Art. 37.07, Vernon's Ann.C.C.P., puts every accused on notice that the state may show his prior criminal record, if any. Such statute does not limit or restrict in any way the method of showing such prior criminal record. The records of prior convictions not alleged for enhancement are not automatically admissible under the provisions of Art. 3731a, supra. Ordinarily, the method of doing so has been the use of certified copies of the prison records together with the comparison of a known print of the accused by a qualified fingerprint examiner. In order for the record evidence to be admissible, the offeror must meet the requirements of Section 3 of Article 3731a, supra, unless in the opinion of the trial court the accused was not unduly surprised when the state introduced the certified copies of the prior convictions. Denham v. State, Tex. Cr.App., 428 S.W.2d 814; Smith v. State, Tex.Cr.App., 439 S.W.2d 834.

The trial court held a separate and extended hearing on the outside of the presence *924 of the jury relating to the admissibility of the certified exhibits offered in evidence by the state to show the prior criminal record of the appellant. The examination of the fifty-page hearing reveals that counsel for appellant was acquainted with and had personal knowledge of much of the contents of the written instruments making up the exhibits. He pointed out to the trial court many claimed defects in the instruments contained in the exhibits and urged his objections thereto.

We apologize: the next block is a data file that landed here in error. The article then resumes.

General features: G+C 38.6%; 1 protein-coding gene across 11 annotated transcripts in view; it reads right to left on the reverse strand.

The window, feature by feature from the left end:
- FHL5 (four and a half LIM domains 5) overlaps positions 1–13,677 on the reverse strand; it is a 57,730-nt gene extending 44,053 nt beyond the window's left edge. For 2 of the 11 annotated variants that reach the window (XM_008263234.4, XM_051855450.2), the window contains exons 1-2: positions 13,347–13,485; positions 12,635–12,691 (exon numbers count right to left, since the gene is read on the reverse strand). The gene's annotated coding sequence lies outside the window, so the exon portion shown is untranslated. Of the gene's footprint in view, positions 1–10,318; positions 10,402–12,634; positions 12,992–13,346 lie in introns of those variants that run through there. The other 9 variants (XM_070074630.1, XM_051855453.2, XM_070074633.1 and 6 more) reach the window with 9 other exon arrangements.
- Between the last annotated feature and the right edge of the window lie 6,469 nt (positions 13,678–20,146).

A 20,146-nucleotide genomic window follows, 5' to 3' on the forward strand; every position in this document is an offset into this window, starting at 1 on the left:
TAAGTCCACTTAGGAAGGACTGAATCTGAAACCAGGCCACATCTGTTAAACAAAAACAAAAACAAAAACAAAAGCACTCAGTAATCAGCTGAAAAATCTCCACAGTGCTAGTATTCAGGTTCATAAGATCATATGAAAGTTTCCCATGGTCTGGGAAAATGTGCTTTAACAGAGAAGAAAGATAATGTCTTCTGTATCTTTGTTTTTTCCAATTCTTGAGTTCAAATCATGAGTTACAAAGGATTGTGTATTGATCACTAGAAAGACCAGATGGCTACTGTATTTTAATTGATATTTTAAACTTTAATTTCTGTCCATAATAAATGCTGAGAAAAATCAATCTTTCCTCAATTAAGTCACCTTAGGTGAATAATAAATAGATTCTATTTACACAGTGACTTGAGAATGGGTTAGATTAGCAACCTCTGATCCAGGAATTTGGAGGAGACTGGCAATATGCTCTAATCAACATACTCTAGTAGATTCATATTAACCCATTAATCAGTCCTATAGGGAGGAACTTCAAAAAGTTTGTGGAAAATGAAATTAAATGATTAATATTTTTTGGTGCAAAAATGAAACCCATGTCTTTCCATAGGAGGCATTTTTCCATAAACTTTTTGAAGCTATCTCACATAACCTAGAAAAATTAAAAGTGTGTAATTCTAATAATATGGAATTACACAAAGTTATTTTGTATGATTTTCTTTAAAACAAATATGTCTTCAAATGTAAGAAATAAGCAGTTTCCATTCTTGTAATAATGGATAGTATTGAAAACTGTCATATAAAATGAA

At the close of the hearing, the trial court resolved the issues raised as to the admissibility of the records when he announced that he was ruling that the exhibits were admissible in evidence. This ruling, from the record as a whole, appears to be a sufficient determination by the trial court that the appellant was not unduly surprised when the state introduced the certified copies of the prior conviction.

Ground of error number one does not present reversible error.

The appellant contends that this Court erred in not reversing this conviction for the reasons urged in his grounds of error number five, failure to charge on circumstantial evidence; numbers six and seven, failure to charge on aggravated and simple assault; and numbers eight and nine, the insufficiency of the evidence to show specific intent to kill and to show malice.